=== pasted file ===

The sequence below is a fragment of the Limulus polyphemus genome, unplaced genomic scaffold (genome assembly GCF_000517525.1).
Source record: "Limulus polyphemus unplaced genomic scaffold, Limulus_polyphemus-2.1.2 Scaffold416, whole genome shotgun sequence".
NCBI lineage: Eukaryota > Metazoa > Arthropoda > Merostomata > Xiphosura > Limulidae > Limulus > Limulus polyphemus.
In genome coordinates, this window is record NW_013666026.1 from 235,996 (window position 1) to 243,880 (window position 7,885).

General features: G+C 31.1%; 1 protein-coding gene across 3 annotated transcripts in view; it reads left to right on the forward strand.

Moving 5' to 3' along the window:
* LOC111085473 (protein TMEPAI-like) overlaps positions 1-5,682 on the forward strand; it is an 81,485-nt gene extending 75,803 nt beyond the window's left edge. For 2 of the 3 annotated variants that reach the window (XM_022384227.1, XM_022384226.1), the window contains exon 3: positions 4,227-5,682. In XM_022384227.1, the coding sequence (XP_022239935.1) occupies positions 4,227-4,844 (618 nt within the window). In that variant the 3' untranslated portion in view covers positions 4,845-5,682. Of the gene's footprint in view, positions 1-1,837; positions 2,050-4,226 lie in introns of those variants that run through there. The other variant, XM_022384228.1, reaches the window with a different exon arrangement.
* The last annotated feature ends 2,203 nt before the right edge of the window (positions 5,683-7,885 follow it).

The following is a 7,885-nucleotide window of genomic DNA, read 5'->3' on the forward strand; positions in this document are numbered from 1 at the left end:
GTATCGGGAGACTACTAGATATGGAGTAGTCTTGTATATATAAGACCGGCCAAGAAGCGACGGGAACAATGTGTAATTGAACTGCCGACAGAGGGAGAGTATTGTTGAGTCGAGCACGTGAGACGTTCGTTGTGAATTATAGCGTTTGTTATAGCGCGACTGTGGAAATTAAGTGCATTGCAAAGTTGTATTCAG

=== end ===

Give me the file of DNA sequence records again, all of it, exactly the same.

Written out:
The sequence below is a fragment of the Limulus polyphemus genome, unplaced genomic scaffold (genome assembly GCF_000517525.1).
Source record: "Limulus polyphemus unplaced genomic scaffold, Limulus_polyphemus-2.1.2 Scaffold416, whole genome shotgun sequence".
NCBI lineage: Eukaryota > Metazoa > Arthropoda > Merostomata > Xiphosura > Limulidae > Limulus > Limulus polyphemus.
In genome coordinates, this window is record NW_013666026.1 from 235,996 (window position 1) to 243,880 (window position 7,885).

General features: G+C 31.1%; 1 protein-coding gene across 3 annotated transcripts in view; it reads left to right on the forward strand.

Moving 5' to 3' along the window:
* LOC111085473 (protein TMEPAI-like) overlaps positions 1-5,682 on the forward strand; it is an 81,485-nt gene extending 75,803 nt beyond the window's left edge. For 2 of the 3 annotated variants that reach the window (XM_022384227.1, XM_022384226.1), the window contains exon 3: positions 4,227-5,682. In XM_022384227.1, the coding sequence (XP_022239935.1) occupies positions 4,227-4,844 (618 nt within the window). In that variant the 3' untranslated portion in view covers positions 4,845-5,682. Of the gene's footprint in view, positions 1-1,837; positions 2,050-4,226 lie in introns of those variants that run through there. The other variant, XM_022384228.1, reaches the window with a different exon arrangement.
* The last annotated feature ends 2,203 nt before the right edge of the window (positions 5,683-7,885 follow it).

The following is a 7,885-nucleotide window of genomic DNA, read 5'->3' on the forward strand; positions in this document are numbered from 1 at the left end:
GTATCGGGAGACTACTAGATATGGAGTAGTCTTGTATATATAAGACCGGCCAAGAAGCGACGGGAACAATGTGTAATTGAACTGCCGACAGAGGGAGAGTATTGTTGAGTCGAGCACGTGAGACGTTCGTTGTGAATTATAGCGTTTGTTATAGCGCGACTGTGGAAATTAAGTGCATTGCAAAGTTGTATTCAG